Hot weather resulted in a few incidents during Tomato Fest Saturday.

Jacksonville Fire Marshall Dennis Tate said two people were treated and released for heat exhaustion and a third was transported to a local hospital, possibly because of heart trouble potentially aggravated by the heat.

“We saw heat exhaustion out here,” Tate said. “Older people are more susceptible to it.”

Tate said anyone of any age group can fall victim to heat exhaustion and heat stroke if they stay outdoors long enough.

He said  heat stroke, with an abnormally elevated body temperature, is a medical emergency and can result in death.

“With heat exhaustion you’re still sweating,” Tate said. “You stop sweating with a heat stroke. Seek help immediately.”

In addition to the three care recipients, seven others stopped by a cooling booth during Tomato Fest Saturday, Tate said.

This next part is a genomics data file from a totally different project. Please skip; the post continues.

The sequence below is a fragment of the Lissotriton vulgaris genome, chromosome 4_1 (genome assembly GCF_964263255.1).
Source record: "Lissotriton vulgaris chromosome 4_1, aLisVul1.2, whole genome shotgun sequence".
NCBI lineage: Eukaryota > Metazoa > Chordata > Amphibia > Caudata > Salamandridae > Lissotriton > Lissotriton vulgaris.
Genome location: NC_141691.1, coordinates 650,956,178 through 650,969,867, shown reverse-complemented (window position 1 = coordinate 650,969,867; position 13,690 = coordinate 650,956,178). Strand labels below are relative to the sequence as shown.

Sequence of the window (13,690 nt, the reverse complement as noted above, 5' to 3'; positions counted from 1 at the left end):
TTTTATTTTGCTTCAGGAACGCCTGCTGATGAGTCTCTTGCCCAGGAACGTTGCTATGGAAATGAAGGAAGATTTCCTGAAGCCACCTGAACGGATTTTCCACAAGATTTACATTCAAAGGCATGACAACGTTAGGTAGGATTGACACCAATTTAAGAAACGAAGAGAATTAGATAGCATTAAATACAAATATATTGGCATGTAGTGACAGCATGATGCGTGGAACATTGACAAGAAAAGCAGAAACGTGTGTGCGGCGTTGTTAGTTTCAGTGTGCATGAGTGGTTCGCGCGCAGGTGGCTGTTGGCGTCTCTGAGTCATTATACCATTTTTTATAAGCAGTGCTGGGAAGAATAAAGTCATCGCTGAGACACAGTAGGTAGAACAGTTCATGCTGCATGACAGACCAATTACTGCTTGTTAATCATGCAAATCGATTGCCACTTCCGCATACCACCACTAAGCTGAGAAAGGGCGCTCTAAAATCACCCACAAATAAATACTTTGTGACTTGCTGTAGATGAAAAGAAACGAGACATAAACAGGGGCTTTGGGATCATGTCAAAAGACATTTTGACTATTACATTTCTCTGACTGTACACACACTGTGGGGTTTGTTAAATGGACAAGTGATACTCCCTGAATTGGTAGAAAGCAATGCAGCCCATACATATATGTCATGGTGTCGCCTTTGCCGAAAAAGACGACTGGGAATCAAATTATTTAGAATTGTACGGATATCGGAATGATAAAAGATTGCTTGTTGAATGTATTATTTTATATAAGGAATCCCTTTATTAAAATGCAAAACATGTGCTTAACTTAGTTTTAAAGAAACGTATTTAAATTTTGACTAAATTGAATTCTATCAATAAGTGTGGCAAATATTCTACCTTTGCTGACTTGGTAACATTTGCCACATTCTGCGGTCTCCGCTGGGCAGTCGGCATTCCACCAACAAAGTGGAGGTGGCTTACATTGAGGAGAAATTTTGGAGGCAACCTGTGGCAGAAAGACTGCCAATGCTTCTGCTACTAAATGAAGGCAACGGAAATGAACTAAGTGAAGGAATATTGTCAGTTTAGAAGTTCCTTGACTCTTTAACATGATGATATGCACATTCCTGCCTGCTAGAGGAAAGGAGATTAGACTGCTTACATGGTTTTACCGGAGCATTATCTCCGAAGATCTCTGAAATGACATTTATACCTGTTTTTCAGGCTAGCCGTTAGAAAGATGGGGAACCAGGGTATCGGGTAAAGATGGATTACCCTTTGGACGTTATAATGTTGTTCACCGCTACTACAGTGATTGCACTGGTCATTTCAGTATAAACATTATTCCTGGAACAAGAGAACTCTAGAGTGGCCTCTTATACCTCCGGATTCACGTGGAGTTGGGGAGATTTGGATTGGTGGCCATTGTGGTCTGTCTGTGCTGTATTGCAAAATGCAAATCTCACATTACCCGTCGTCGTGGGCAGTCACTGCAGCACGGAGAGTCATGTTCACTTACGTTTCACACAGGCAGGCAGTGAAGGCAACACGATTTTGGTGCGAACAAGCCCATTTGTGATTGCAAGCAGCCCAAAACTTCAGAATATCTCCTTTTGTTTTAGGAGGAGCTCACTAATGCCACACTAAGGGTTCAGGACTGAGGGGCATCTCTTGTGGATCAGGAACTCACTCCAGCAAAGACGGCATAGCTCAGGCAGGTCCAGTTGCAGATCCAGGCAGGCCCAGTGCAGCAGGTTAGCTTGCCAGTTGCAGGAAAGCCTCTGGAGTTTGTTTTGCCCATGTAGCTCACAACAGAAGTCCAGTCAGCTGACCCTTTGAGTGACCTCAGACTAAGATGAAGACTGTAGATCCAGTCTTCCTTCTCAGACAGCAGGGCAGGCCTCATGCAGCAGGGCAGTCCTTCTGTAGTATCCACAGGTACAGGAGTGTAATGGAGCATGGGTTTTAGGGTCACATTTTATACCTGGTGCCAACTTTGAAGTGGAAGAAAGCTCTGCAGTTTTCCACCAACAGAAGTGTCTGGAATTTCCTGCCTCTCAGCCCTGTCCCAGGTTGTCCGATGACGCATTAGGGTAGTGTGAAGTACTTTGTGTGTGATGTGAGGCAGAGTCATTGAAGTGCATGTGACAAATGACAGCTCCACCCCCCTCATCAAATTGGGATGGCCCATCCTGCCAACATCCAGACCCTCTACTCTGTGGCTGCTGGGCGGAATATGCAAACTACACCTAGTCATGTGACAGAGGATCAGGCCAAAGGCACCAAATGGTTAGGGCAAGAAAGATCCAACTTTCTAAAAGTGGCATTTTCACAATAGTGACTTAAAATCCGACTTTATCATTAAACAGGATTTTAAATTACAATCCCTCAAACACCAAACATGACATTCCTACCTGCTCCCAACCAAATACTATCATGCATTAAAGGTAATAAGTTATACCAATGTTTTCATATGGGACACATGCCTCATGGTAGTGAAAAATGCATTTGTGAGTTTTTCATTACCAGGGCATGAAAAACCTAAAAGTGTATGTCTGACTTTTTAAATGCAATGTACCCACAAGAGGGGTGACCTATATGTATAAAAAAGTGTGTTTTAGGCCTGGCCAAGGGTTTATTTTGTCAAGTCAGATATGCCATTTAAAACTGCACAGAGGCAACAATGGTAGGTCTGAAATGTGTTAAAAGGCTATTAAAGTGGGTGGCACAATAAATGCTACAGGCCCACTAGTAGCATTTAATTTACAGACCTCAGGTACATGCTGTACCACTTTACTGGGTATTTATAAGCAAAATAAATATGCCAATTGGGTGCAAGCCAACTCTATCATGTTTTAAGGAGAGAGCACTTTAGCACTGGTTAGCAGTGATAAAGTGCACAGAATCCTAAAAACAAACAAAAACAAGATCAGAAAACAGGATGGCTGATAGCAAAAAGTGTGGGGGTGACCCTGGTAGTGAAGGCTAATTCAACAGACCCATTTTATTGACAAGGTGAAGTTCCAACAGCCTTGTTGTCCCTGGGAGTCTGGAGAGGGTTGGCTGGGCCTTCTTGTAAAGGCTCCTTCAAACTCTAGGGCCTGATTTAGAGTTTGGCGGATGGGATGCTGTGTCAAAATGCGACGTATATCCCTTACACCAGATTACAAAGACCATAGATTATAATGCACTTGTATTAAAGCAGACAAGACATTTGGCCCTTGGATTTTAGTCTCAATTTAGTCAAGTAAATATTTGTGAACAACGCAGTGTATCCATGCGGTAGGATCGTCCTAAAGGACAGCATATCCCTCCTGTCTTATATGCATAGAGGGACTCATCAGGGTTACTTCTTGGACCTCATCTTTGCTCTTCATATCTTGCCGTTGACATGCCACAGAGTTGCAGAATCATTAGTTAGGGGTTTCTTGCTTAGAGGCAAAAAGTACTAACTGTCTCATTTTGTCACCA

As the blazing East Texas summer enters the scene Tate said there are a few key points in avoiding heat exhaustion and heat stroke:

• take frequent breaks when working or spending time outdoors;

• drink plenty of water; and

• get out of the heat if feelings of exhaustion begin to develop.

“Be aware of how your body is feeling at all times,” Tate said.

Heat exhaustion symptoms include nausea, vomiting, fatigue, weakness, headaches, muscle cramps and dizziness.

Symptoms of a heat stroke include high body temperature, the absence of sweating with hot red or flushed dry skin, a rapid pulse, difficulty breathing, strange behavior, hallucinations, confusion, agitation, disorientation, seizures and falling into a coma.

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